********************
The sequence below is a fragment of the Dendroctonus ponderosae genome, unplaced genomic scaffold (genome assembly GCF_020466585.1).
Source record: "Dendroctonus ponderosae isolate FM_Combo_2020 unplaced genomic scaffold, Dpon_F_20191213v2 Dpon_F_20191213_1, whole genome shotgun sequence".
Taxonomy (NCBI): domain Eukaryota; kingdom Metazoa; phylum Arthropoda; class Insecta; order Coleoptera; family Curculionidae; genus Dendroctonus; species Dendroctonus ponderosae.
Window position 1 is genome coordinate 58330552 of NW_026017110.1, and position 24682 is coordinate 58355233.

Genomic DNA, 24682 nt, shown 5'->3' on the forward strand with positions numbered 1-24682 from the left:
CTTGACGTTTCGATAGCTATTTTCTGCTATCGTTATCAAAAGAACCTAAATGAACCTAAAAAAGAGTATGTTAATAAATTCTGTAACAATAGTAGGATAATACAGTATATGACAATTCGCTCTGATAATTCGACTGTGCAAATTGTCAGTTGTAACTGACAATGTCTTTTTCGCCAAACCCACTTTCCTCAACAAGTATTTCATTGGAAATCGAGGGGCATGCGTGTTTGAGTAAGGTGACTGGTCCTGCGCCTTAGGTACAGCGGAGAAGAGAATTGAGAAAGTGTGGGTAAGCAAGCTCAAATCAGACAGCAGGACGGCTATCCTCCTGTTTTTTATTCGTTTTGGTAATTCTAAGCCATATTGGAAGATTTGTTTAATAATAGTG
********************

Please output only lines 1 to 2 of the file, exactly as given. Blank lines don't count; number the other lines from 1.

The sequence below is a fragment of the Dendroctonus ponderosae genome, unplaced genomic scaffold (genome assembly GCF_020466585.1).
Source record: "Dendroctonus ponderosae isolate FM_Combo_2020 unplaced genomic scaffold, Dpon_F_20191213v2 Dpon_F_20191213_1, whole genome shotgun sequence".